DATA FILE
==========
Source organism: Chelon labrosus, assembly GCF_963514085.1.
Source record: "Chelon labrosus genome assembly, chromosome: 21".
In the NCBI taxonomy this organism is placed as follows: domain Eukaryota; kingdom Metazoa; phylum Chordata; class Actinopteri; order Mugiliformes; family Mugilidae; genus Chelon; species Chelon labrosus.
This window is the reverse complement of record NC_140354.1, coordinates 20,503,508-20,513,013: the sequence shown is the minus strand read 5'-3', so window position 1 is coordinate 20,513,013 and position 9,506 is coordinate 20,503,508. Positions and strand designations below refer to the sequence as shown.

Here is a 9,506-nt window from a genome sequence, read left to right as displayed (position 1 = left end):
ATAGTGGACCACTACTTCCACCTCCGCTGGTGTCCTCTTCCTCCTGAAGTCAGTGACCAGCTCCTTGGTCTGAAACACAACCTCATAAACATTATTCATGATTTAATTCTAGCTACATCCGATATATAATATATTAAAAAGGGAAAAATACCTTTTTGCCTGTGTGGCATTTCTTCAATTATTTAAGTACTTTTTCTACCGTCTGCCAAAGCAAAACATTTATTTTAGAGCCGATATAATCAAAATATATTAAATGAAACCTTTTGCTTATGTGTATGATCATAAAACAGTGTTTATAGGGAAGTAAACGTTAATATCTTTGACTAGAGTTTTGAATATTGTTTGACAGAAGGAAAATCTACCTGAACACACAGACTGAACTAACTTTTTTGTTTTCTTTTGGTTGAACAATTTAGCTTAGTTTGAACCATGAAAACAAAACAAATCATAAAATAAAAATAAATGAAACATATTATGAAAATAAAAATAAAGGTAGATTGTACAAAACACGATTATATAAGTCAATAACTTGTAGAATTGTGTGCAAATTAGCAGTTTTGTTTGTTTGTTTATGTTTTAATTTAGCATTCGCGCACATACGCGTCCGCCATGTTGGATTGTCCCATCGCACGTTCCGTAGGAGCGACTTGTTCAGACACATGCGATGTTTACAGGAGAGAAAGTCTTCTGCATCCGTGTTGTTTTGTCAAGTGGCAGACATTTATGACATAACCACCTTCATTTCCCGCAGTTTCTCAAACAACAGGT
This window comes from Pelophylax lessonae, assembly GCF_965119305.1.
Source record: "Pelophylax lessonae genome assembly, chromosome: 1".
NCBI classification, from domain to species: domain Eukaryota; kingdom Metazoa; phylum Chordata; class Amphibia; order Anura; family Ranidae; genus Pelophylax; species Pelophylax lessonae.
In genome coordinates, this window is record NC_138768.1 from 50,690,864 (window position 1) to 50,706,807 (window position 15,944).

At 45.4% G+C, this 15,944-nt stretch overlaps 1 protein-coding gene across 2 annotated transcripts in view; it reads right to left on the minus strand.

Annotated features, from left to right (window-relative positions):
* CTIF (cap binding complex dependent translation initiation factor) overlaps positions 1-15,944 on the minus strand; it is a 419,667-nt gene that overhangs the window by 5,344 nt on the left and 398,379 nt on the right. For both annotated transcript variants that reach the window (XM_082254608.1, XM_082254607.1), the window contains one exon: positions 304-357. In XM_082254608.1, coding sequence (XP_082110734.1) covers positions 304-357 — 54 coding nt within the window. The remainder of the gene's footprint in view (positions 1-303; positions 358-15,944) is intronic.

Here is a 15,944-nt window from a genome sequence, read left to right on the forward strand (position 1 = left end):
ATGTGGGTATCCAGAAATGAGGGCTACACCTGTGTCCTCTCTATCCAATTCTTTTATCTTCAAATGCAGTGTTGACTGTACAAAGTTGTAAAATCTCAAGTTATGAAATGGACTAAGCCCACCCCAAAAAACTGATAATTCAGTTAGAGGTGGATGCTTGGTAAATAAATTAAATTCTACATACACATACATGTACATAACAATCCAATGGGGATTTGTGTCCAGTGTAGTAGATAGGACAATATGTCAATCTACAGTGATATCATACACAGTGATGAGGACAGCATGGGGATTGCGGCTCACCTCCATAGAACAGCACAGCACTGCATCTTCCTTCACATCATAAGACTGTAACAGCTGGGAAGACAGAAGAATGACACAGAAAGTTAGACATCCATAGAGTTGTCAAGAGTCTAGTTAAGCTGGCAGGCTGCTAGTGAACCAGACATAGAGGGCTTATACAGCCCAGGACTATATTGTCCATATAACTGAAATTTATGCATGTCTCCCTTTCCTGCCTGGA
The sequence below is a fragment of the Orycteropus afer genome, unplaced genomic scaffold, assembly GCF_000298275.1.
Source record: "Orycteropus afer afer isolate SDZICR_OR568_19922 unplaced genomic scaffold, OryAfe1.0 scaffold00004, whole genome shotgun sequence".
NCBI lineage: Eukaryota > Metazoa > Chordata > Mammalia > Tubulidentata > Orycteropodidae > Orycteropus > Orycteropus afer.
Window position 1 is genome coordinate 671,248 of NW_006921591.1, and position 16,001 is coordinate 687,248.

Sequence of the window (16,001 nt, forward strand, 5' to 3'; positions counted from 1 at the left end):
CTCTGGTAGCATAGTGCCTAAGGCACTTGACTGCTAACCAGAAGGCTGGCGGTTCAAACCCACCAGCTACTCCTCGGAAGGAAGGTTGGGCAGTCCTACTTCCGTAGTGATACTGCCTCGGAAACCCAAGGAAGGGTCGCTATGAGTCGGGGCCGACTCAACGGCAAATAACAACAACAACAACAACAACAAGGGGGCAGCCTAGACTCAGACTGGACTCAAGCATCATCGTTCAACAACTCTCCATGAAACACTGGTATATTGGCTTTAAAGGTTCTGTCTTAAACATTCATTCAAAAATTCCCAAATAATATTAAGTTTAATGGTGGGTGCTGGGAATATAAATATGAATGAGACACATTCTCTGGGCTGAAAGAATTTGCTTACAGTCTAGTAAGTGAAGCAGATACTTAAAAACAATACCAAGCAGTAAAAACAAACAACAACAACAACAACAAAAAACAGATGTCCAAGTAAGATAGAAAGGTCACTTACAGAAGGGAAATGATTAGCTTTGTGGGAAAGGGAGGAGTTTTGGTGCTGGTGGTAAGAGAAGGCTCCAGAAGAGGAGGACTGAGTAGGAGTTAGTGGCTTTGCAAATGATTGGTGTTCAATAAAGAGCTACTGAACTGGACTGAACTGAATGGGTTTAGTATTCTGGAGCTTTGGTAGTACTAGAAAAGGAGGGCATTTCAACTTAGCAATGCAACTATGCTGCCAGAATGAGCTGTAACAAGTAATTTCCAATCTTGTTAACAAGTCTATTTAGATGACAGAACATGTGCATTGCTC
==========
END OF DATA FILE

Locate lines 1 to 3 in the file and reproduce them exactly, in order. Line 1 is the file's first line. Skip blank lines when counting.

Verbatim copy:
Source organism: Chelon labrosus, assembly GCF_963514085.1.
Source record: "Chelon labrosus genome assembly, chromosome: 21".
In the NCBI taxonomy this organism is placed as follows: domain Eukaryota; kingdom Metazoa; phylum Chordata; class Actinopteri; order Mugiliformes; family Mugilidae; genus Chelon; species Chelon labrosus.